In contrast with an ad campaign whose goals are often short-term and less results-oriented (temporary spike in sales, increased “likes” and shares, etc), the goal of content marketing is to educate customers and to develop brand advocates. What’s the point of having 5,000 plus followers if they aren’t recommending your brand to their friends and family?
But people don’t turn into such advocates overnight. It takes a long time to develop the trust it takes to turn those customers into evangelizers. But the rewards outweigh the fleeting 15 minutes of fame a viral video or article might get you. Because a group of people who advertise for your company out of passion for you and what you do has a more lasting and powerful effect.
Outline Your Goals
A content strategy is a must-have if you want to achieve your long-term content marketing goals. In the words of Kristina Halvorson, author of Content Strategy for the Web, content strategy is “planning for the creation, delivery, and governance of useful, usable content.”
Quality content strategies are composed of six steps: research, data collection, preparation and assessment, prospecting (reaching out to influencers), creation and promotion of the content, and assessment of content performance. You can’t have an effective strategy if you are blind to your own brand’s framework, don’t have a plan to reach out to a network of influencers, and have no way of quantifying progress.
But those steps are useless if you have no idea which goal you want to accomplish. The goals you create will depend on what you want to get out of your content marketing strategy. Maybe you want to increase brand awareness, lead conversions, customer conversions, customer upsells or subscriptions. When you figure out how you want your content marketing strategy to help your brand, then you can define the goals you want to attain.
To achieve your goals, you need to have tools to keep you accountable, like editorial calendars and monthly topic reviews. Luckily, there are tools to help you reach your content goals, like Kapost, CoSchedule, and Google content calendar templates. Having deadlines in place on your content calendar will keep you on track, so that you can stay committed to your content marketing strategy.
Consistency is Key
Slow and steady wins the content race. It’s better to consistently produce content three times a week than five times one week and two times the next week. Lack of consistency undermines your authority and will affect your traffic negatively.
You need to be realistic with how often you’ll produce content. Sure, it would be great to publish six blog posts a week and two e-books a month. But if you don’t have the writers to produce that kind of work, then the responsibility is going to fall on you. But since that’s not your main job, you’ll end up burned out and the content will suffer.
Quick Sprout, Neil Patel’s blog, took four years and nine months to hit 100,000 monthly visits. KISSmetrics took two years to get going, posting five posts a week, then upping it to six posts a week, garnering over 500,000 visitors a month. Your goals should match your timing expectations. It won’t happen overnight! But the key to this success was consistently creating amazing content.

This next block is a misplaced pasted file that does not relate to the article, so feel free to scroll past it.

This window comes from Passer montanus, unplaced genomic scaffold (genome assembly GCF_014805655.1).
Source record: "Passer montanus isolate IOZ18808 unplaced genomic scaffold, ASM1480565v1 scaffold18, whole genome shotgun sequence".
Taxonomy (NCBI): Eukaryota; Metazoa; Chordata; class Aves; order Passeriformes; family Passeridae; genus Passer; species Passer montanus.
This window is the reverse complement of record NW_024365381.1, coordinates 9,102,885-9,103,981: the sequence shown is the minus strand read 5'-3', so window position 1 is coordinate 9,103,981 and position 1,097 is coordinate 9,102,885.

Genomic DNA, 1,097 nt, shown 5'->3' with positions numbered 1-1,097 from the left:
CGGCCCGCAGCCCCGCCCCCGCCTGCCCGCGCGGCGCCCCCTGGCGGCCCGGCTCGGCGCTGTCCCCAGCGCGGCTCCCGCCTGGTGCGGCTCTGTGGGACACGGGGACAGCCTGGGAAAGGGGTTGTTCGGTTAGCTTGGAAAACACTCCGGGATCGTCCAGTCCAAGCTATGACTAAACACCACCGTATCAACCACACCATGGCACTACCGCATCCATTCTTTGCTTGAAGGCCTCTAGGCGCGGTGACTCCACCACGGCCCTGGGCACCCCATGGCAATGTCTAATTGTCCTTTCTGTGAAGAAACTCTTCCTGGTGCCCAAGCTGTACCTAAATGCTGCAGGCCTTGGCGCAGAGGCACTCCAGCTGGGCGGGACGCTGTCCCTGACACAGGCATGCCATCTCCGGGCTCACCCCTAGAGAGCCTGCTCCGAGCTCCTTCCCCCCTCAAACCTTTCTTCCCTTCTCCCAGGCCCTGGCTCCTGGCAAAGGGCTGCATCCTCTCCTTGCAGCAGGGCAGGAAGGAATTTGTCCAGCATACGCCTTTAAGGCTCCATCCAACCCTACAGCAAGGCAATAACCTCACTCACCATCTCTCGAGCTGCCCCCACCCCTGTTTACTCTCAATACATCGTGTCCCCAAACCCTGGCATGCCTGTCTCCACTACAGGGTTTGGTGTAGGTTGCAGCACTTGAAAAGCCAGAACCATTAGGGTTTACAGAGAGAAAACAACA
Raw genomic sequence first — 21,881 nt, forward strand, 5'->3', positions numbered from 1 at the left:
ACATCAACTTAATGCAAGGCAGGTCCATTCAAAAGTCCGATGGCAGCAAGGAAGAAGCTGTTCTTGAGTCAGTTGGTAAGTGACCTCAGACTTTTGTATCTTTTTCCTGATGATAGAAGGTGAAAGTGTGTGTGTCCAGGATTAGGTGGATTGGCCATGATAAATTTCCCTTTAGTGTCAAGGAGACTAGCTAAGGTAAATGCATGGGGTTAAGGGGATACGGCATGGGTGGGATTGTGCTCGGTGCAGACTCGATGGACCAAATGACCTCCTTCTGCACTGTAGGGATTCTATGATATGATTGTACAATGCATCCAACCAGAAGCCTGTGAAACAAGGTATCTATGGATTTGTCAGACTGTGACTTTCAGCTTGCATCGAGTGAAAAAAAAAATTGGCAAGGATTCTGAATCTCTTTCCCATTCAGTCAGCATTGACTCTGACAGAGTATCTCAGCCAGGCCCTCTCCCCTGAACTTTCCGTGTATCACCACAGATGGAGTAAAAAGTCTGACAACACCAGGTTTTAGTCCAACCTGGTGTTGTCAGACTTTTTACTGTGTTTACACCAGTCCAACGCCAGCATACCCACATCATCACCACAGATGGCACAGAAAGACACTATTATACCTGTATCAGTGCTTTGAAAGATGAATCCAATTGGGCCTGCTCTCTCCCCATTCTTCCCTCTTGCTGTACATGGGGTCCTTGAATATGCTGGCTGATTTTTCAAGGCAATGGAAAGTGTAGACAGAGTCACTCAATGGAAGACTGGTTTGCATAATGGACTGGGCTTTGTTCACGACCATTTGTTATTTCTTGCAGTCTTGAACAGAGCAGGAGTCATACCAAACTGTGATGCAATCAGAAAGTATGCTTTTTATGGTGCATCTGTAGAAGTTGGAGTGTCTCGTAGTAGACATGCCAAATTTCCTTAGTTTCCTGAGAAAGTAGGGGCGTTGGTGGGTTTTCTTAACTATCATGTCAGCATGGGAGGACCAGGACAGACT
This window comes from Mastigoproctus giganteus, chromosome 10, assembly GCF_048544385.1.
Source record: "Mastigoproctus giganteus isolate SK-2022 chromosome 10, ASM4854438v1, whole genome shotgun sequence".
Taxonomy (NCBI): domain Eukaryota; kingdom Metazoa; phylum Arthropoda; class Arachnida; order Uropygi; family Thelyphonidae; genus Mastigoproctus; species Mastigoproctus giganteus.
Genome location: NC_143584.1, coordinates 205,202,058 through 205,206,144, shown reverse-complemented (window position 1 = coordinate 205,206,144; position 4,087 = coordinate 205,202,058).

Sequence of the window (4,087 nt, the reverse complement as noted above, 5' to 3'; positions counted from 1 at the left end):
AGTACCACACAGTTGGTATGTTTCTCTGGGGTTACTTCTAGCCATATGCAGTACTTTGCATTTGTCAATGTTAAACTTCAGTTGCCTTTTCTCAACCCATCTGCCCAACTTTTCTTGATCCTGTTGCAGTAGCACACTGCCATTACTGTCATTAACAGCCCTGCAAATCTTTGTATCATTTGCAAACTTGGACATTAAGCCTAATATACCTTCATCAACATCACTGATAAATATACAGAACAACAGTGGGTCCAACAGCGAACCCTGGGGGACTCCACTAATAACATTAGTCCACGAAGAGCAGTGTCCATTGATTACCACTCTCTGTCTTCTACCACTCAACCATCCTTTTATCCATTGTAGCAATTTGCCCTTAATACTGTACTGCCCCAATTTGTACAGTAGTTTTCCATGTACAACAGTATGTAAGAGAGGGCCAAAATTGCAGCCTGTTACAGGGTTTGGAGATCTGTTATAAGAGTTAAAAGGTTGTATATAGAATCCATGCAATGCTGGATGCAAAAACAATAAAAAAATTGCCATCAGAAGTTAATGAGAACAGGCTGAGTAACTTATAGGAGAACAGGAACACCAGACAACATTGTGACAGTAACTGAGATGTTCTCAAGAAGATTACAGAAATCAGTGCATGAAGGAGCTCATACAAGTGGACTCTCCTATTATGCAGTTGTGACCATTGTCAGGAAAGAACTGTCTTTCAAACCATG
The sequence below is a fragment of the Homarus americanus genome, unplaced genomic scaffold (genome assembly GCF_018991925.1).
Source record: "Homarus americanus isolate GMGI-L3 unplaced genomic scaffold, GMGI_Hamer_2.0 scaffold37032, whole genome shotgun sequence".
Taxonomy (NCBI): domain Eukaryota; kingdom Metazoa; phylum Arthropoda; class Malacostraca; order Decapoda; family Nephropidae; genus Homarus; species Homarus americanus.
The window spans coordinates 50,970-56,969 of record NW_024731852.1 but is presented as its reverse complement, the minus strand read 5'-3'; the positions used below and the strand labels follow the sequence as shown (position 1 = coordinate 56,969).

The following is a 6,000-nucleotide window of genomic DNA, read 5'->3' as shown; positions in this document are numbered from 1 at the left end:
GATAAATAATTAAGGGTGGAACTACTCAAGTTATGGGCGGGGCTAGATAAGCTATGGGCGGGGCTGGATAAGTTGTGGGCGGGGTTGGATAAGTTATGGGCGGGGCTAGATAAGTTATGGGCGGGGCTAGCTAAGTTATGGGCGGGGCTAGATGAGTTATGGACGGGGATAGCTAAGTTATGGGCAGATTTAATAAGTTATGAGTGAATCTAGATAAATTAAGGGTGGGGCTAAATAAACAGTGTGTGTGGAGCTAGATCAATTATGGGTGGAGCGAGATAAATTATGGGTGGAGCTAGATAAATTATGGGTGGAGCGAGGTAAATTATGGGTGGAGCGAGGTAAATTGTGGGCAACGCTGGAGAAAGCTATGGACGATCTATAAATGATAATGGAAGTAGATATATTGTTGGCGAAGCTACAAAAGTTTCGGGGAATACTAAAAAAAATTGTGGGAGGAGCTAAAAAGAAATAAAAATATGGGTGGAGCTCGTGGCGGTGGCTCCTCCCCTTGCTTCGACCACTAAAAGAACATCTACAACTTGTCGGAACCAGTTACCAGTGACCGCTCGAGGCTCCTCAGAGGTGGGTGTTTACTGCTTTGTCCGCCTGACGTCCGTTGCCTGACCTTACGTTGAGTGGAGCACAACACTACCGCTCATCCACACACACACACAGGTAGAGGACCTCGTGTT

Don’t publish crap just to get the numbers up. It doesn’t work anymore.
Instead, assess what you and your team can handle and work to do that consistently for one to three months and then see if you can ramp up production. Allow yourself to work up to where you want to be.
Repurposing Your Content
One major benefit of thinking long term is that you can get the most out of your content. That article can turn into a series that turns into an ebook that turns into course material. If you’re thinking short term, it’s more difficult to repurpose your content. But if it was your intention all along, you’re better set up to make the most of the content you produce.
When KISSmetrics started repurposing blog posts into infographics, it helped generate 2,512,596 visitors and 41,142 backlinks from 3,741 unique domains from 47 infographics. Visually appealing and a diverse range of content types helps with traffic and conversions, ultimately extending the longevity of your content and getting in front of more eyeballs.
Copyblogger started out as a simple blog. Now they have repurposed their blog posts into ebooks, software and courses, diversifying their revenue streams. Their strategy rests on one philosophy: Provide good content and the rest will take care of itself. Because their readers expect good quality content for free, they know that buying ebooks or course tuition must be worth it. If they weren’t thinking long term when it came to their content, they wouldn’t be the powerful brand and resource they are today.
Thinking Short Term Reduces the Quality of Your Content
There’s no point in having a strategy if your content sucks. Readers will get no value out of low quality content. They’ll stop looking to your brand as a resource, reducing your traffic, engagement, and sales and leaving you frustrated and disappointed.
If you expect content marketing to work within a week or a month, you’re not going to invest in the tools it takes to produce quality content. But if you’re in for the long haul, you’ll be more likely to see the benefits of hiring more writers or a video team. And, in turn, the quality of your content will increase and your audience will notice. Because without quality content, your audience has no reason to use you as a resource. You won’t be worth anything to them. Think long term and you’ll always be valuable to consumers.
How do you think long term when it comes to your content marketing strategy? Let us know in the comments.